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JESSIE SIZER v. COMMONWEALTH PENNSYLVANIA (06/10/83)

COMMONWEALTH COURT OF PENNSYLVANIA


decided: June 10, 1983.

JESSIE SIZER, PETITIONER
v.
COMMONWEALTH OF PENNSYLVANIA, UNEMPLOYMENT COMPENSATION BOARD OF REVIEW, RESPONDENT

Appeal from the Order of the Unemployment Compensation Board of Review in case of In Re: Claim of Jessie Sizer, No. B-201212.

COUNSEL

Deborah Harris, for petitioner.

Charles Donahue, Associate Counsel, with him Richard L. Cole, Jr., Chief Counsel, for respondent.

Judges Craig, MacPhail and Barbieri, sitting as a panel of three. Opinion by Judge Craig.

Author: Craig

[ 75 Pa. Commw. Page 58]

Jessie Sizer appeals from an order by the Unemployment Compensation Board of Review which, affirming a referee's decision, (1) denied the claimant benefits under the voluntary quit provision of the Unemployment Compensation Law*fn1 and (2) assessed a fault overpayment.*fn2

Mr. Sizer was a cook at Dave's Eatery from December 18, 1979 to June 26, 1981, earning a final salary of $3.50 per hour. On June 29, he called in sick; his employer, David Stein, informed him that he had been replaced.

Mr. Sizer then applied for unemployment compensation and received $228 in benefits during the month of July. In his Summary of Interview questionnaire,

[ 75 Pa. Commw. Page 59]

    dated July 23, 1981, Mr. Sizer responded to the question, "Why did you leave your job (explain in full)" by stating "Ask for more money." On the basis that he quit his job without notice because of dissatisfaction with his wages, the local unemployment compensation authorities disapproved his benefits and sought recoupment of the $228 already paid.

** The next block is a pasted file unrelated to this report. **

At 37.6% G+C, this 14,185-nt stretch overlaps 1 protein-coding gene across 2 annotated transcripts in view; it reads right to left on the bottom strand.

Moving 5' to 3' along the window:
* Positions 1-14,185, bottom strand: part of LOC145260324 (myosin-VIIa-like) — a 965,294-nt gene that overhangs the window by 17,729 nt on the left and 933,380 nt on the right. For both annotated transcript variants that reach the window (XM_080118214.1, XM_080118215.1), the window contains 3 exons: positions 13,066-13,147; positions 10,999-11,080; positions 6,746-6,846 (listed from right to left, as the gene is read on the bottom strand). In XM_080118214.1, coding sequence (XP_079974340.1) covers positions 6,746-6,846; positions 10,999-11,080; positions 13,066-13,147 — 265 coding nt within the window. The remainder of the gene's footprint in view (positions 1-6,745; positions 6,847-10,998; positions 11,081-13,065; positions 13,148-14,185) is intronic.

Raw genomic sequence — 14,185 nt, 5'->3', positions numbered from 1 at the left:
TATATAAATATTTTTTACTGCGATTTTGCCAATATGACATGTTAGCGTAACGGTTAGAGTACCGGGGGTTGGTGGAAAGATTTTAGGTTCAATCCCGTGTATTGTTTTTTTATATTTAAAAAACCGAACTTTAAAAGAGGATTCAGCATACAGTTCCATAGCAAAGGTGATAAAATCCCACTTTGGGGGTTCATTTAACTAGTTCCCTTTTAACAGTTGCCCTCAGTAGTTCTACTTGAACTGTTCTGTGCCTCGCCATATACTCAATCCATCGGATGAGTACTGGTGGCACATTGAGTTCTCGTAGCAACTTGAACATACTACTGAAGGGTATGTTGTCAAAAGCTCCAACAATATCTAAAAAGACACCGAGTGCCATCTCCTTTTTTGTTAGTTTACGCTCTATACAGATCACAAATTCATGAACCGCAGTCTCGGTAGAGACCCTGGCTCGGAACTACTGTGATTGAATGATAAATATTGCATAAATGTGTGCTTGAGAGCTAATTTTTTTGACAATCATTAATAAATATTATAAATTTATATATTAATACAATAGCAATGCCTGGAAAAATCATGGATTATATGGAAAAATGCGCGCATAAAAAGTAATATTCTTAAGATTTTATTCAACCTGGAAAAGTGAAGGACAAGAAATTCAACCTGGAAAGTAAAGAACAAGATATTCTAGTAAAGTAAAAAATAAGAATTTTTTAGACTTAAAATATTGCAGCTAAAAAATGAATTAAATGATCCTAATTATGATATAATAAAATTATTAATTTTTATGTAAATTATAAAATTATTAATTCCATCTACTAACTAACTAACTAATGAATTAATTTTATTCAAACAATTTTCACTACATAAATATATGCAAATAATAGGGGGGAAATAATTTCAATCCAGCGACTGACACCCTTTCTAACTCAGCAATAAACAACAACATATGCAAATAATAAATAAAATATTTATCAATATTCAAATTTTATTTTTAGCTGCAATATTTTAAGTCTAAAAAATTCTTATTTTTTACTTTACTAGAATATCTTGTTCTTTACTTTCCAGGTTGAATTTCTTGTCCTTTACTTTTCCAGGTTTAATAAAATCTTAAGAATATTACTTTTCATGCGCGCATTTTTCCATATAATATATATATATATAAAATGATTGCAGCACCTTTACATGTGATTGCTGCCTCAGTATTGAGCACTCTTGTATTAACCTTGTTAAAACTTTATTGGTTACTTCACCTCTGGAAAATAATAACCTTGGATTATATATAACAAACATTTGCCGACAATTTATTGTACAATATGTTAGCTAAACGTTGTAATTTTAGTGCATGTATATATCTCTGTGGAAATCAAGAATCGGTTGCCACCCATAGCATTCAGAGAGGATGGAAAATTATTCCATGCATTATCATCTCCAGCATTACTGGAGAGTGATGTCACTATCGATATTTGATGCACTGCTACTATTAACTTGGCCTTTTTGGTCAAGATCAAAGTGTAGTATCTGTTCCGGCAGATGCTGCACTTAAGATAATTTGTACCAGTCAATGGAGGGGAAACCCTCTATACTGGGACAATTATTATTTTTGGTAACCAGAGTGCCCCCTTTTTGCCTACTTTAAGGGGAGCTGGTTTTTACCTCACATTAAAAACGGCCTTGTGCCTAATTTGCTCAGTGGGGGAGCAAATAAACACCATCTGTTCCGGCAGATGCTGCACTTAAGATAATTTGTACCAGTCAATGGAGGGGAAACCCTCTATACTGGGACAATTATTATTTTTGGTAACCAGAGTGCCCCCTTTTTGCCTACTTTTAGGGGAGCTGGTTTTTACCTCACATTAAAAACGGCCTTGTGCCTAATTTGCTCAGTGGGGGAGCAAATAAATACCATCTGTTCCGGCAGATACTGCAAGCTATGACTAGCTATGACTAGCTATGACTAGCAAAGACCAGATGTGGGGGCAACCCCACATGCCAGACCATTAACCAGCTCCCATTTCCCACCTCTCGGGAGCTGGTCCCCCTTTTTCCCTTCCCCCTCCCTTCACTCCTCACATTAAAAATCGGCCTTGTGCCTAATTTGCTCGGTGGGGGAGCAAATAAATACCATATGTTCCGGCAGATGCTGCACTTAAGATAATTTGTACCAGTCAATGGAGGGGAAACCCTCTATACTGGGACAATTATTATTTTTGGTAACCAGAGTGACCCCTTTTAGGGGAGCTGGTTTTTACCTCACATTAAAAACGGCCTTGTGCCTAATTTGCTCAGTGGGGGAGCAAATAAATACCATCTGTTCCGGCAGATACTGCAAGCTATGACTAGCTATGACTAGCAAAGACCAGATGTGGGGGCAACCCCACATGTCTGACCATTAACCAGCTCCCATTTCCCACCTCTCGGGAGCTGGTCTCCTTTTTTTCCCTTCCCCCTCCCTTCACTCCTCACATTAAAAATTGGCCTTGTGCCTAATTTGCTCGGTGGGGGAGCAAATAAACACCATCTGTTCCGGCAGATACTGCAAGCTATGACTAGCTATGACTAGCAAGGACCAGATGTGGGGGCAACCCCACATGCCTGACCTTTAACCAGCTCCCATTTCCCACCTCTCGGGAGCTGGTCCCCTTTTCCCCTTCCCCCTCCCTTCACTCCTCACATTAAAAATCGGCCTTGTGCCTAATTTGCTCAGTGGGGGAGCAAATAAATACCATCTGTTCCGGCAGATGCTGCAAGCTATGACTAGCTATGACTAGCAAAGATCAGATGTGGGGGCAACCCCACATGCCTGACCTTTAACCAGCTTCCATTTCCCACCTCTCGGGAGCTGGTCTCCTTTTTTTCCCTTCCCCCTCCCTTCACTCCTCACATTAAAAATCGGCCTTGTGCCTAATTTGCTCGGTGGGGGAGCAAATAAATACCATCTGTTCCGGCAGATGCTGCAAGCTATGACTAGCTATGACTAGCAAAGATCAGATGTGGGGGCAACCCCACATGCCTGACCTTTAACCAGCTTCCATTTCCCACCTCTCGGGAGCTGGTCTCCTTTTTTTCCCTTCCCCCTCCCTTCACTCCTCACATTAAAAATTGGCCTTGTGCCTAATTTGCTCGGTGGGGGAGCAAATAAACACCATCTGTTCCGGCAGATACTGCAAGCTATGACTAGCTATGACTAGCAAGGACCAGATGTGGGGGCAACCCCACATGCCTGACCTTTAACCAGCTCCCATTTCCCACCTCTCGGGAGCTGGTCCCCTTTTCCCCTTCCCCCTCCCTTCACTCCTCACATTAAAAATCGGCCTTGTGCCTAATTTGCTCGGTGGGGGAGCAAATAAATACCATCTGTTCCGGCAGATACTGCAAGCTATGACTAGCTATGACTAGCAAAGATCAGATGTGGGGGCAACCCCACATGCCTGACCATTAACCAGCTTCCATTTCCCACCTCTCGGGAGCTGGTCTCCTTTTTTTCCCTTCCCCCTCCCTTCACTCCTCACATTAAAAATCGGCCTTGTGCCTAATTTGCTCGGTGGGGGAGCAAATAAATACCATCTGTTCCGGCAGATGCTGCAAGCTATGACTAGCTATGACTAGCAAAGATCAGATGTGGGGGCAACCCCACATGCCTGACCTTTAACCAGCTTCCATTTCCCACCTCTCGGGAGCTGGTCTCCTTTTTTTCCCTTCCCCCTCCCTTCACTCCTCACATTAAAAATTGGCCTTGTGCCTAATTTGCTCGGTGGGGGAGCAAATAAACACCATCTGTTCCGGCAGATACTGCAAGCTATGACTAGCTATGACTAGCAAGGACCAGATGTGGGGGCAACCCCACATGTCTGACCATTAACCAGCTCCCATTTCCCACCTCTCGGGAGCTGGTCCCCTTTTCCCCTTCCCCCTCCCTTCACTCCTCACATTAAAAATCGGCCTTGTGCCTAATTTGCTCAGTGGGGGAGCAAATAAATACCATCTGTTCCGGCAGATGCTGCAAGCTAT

In his petition from that initial determination, Mr. Sizer provided the following reason for his appeal:

I was lay off. Because I ask for more-money I stayed out on the 28th June -- call in sick. And was lay-off.

Unrepresented by counsel at his hearing before the referee, Mr. Sizer testified that he did not call in sick on June 29 because of dissatisfaction with his salary. When asked why he had written "ask for more money" as the reason for allegedly leaving his job, Mr. Sizer responded that he was "laid off" and surmised that he may have been discharged because of his repeated requests for a raise in pay.

Mr. Sizer's employer did not appear at the hearing but sent a letter to the referee which read, in part, as follows:

Monday morning, 29 June, he did not report to work or call. One of my customers then told me that he was told by Mr. Sizer that he had another job at the Jeanes Hospital in Northeast Phila. Then another customer said that Mr. Sizer had told him that he was quitting and wasn't giving me any notice. Therefore the only left [sic] for me to do was replace him.

Mr. Sizer denied the assertions contained in Mr. Stein's letter but acknowledged that he had told patrons of his plans to look for other work.

The referee found that Mr. Sizer quit because of dissatisfaction with his wages. The board affirmed on that basis, noting an inconsistency between Mr.

[ 75 Pa. Commw. Page 60]